Snoop MK – Snoop’s Theatre Thoughts, October 31, 2014
A Dark Comedy of Biblical Proportions
Forbidden fruit. It’s a concept that’s at least as old as the Old Testament book of Genesis, and has been represented in many different ways throughout the years. The idea of wanting something you can’t have, and the lengths a person will go to in order to obtain the object of their desire, is dealt with in Robert Massey’s Irish comedy Chancers, which is currently being produced by Max & Louie Productions at the Kranzberg Theatre in Grand Center. Here, the object of temptation is that ubiquitous symbol of modern pie-in-the-sky optimism, the lottery ticket. It’s a dark comedy that explores some of the baser elements of the human condition, and it’s been given a sharp, well-focused treatment by Max & Louie’s excellent cast and creative team.
Aiden (Nathan Bush) and Dee (Pamela Reckamp), a married couple who own a small convenience store, are suffering the effects of a downturn in the Irish economy. While Aiden struggles to keep their store financially afloat, and while Dee prepares for an important job interview, both are worried about how they will continue to make ends meet and support themselves and their two young sons. Meanwhile, the wealthy, haughty customer Gertie (Donna Weinsting) serves as constant reminder to Aiden that life isn’t fair. When Aiden discovers that a lottery ticket he has checked for Gertie is a big winner and then tells her it’s not, he is presented with the dilemma of whether to tell Gertie the truth. A further complication comes when he seeks counsel from his opportunist friend JP (Jared Sanz-Agero), who always seems to have one get rich quick scheme after another. JP’s rather extreme plan for obtaining the ticket throws Aiden for a loop, and when JP then brings Dee into the discussion, the situation gets even more challenging. The action takes a little while to get going since the set-up takes a while, although the story really starts moving in Act 2, barreling forward towards an open-ended conclusion that challenges the audience to think about what we would do in this situation.
I’m struck by the cleverness of this script, which is being given a US premiere production here. With sharp dialogue and characters who manage to serve as individuals and archetypes at the same time, the material presents a strong challenge for actors and director. The story here is a fairly clear twist on Adam and Eve, with JP as the serpent. There’s even an apple very prominently featured in a key scene early in Act 2. Bush makes an appealing protagonist as the conflicted Aiden, who’s a decent guy just trying to figure out how to make his life make sense in a world that has become increasingly corrupted by greed, which is represented by the smug Gertie, played with much attitude and energy by Weinsting. Reckamp, as Dee, effectively portrays the frustration and conflict as she’s torn between siding with her husband or with the scheming JP. Sanz-Agero is full of forceful energy and wily manipulation as JP. His scenes with Bush and Reckamp are full of fierce humor and biting social commentary, as well as a very real sense of desperation driving his actions. These three characters are all desperate in their own ways, and that desperation is well-portrayed by this strong combination of actors.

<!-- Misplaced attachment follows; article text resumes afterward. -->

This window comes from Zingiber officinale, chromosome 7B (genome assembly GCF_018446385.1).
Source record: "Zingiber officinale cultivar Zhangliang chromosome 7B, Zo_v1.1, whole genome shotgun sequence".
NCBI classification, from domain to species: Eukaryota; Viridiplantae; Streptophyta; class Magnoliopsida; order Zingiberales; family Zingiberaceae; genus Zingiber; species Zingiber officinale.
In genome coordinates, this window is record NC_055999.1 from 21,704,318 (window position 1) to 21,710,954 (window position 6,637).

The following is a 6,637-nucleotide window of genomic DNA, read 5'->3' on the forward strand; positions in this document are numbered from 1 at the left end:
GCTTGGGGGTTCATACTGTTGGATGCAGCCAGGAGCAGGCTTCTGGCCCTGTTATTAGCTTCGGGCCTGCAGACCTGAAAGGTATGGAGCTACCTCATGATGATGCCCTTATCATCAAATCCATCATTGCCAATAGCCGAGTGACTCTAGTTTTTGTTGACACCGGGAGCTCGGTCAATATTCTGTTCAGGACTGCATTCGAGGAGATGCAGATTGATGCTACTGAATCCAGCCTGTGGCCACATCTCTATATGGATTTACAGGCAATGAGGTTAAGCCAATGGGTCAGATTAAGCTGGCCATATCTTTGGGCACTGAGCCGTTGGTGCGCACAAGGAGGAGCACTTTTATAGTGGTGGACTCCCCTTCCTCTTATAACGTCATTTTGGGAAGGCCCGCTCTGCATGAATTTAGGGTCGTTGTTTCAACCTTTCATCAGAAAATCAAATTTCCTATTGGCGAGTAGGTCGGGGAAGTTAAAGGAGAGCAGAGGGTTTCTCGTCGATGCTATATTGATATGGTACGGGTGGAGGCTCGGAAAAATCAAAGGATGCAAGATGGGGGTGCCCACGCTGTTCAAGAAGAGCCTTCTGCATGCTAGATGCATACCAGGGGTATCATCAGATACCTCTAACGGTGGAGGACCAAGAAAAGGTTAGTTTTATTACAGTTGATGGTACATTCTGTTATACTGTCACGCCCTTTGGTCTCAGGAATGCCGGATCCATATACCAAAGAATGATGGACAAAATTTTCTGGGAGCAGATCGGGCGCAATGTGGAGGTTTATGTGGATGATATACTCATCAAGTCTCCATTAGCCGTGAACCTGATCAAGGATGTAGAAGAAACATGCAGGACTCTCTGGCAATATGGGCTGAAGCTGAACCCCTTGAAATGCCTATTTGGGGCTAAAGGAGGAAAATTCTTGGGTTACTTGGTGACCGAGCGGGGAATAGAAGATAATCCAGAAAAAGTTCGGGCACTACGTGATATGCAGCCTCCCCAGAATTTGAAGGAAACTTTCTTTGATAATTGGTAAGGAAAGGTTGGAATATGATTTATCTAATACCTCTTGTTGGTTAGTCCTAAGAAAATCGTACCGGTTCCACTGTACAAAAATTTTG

The world of the play is very well-realized in the meticulously detailed set, designed by Margery and Peter Spack. The director and design team obviously did their research, as evidenced by the photos of actual Irish convenience stores on display in the hallway outside the theatre, and by the well-appointed set, which strives for the utmost authenticity down to the last little candy bar and bag of chips on display. The Lotto sign with its tempting catch-phrase of “it could be you” is an effective an omnipresent reminder of the theme of this play, and the constant sense of temptation resulting from the hope that a life-changing jackpot may be waiting just around the corner. The consistency of the Irish accents, courtesy of the cast and dialect coach Katy Keating, is also to be commended. The immersive quality of the production even extended to the handing out of free scratcher lottery tickets on opening night.
The authenticity of the production values and portrayals adds depth to the extreme sharpness of the comedy and the situation. Some of the humor here is downright brutal, but so is the desperate situation in which these characters are living. The situation here may be extreme, but it’s also grounded in reality. Anyone who has bought a lottery tickets knows that fantastical sense of “what if” that comes with the purchase, even when, inevitably, those tickets don’t win big prizes. This play uses dark humor to portray a universal aspect of the human condition–that of temptation and the dilemma how to handle it. Max & Louie’s production is at turns hilarious, shocking, and thought-provoking. It’s a memorable staging of a challenging, incisive play. It’s very much worth taking the chance to see.